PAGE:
Hardly anyone associated with the virtual reality industry has taken into account displaying VR content on a tablet. Who would want to wear a large, heavy screen on his or her face? Although at the first glance a tablet seems to be useless in terms of attaching this device to a virtual reality headset, one prototype and his co-creator convinced me at CES that in some cases it can (surprise, surprise!) make a lot of sense. I felt that this is the beginning of a new era in the development of digital newspapers and e-books.

inVRse David Nelson credits Trend Nomad
David Nelson is the Special Project Manager of the MxR Lab (it is a part of the Institute for Creative Technologies, founded by US Army in 1999 at the University of Southern California), where techniques and technologies to improve the fluency of human-computer interactions are explored. He comes to VR from the world of entertainment as a Producer and Director, having created award-winning content in the areas of documentaries, feature films, music videos and commercials. He has studied the art of storytelling for more than 20 years.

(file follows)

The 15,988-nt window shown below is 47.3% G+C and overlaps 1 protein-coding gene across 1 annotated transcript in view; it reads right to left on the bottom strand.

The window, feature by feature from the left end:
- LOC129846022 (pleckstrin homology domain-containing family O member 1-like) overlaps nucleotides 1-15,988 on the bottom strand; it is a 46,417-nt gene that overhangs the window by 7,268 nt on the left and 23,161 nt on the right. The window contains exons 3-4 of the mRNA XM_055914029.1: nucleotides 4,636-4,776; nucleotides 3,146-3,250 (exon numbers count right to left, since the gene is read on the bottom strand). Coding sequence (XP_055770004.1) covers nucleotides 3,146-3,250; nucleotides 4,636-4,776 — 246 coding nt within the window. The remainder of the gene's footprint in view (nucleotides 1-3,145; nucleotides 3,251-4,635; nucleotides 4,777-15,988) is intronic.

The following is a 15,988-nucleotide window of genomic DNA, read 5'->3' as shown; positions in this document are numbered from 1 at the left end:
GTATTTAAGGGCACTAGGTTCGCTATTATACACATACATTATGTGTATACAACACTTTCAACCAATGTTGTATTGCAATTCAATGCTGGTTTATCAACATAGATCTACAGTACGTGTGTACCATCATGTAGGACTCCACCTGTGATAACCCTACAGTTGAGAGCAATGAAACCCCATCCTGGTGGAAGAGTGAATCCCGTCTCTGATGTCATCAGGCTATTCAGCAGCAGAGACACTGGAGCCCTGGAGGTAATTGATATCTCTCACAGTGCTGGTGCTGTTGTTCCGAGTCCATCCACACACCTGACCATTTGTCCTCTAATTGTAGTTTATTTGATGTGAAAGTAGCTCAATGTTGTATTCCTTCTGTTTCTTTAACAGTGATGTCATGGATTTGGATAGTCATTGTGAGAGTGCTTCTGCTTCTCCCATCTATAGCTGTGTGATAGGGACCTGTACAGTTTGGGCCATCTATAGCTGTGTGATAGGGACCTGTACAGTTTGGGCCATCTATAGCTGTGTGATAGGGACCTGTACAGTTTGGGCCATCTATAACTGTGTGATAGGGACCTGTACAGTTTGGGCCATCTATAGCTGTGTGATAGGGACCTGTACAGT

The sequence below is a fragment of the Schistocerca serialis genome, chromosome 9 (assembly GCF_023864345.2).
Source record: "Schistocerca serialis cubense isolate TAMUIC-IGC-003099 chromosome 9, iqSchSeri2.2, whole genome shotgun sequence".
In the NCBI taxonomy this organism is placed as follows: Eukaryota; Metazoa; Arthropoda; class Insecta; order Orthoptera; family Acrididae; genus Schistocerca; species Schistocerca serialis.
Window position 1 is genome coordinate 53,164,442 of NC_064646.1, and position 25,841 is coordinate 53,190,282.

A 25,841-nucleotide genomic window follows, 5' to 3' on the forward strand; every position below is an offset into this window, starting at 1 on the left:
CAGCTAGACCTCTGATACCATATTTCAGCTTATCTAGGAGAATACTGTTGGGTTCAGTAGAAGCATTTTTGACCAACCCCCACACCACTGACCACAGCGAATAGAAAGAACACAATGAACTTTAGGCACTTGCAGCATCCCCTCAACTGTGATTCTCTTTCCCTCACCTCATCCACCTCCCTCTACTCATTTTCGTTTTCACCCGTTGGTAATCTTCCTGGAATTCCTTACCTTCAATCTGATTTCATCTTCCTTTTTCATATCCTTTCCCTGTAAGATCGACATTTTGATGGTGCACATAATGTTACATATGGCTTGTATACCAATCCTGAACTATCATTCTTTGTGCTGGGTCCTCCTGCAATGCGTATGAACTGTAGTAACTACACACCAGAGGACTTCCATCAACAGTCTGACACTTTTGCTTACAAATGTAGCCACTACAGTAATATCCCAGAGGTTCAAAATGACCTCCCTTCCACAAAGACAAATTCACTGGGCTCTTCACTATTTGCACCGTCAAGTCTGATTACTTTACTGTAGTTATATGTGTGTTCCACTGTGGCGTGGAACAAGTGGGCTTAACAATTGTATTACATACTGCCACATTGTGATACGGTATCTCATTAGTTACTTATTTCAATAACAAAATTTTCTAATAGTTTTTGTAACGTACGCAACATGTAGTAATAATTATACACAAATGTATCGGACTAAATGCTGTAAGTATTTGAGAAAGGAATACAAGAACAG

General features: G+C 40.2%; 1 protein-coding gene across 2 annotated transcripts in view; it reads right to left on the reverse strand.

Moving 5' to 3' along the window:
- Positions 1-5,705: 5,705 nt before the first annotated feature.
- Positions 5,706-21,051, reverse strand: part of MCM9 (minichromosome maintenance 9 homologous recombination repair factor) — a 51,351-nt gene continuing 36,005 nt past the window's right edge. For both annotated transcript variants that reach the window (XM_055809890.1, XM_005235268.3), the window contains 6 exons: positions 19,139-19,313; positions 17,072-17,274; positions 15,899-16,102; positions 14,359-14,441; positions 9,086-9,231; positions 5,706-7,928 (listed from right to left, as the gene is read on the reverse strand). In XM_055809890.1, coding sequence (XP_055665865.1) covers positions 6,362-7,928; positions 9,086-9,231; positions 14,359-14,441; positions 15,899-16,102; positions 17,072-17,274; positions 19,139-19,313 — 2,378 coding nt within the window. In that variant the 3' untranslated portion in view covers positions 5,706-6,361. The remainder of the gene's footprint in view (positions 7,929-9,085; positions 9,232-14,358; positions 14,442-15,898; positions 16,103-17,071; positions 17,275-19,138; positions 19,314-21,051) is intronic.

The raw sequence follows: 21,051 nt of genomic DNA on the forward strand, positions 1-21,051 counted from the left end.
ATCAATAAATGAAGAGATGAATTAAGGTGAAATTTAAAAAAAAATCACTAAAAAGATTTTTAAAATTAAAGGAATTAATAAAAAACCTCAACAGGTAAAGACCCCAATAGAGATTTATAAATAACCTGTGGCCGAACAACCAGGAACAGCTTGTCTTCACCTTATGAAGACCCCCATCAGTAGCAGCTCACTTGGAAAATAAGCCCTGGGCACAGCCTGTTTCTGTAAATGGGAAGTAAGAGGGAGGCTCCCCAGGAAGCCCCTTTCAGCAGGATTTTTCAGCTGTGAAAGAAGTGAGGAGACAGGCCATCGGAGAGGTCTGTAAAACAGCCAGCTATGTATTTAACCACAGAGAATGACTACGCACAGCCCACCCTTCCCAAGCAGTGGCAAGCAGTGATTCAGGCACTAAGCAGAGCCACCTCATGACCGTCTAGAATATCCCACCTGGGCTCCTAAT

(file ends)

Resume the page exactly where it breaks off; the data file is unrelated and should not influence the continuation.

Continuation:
Researchers from the Mixed Reality (MxR) Lab showed at the IEEE organization booth their idea assuming that VR content does not have to be watched on more or less sophisticated headset, that usually cut-off a user from his environment. VR can be experienced in a subtly different way, in this case through the lens attached to the top of the tablet. Here a VR animation or 360-video is not the main point of a content, but it enriches the main message. A user who is reading a text on a tablet, from time to time can get closer his or her eyes to attached lenses to watch VR or 360 extras.

The project of goggles that are attachable to the upper part of a tablet is called “inVRse”, and the new, hybrid media format combining text, images and videos with VR animations, 360 videos and the touch interface is named “casual virtual reality”.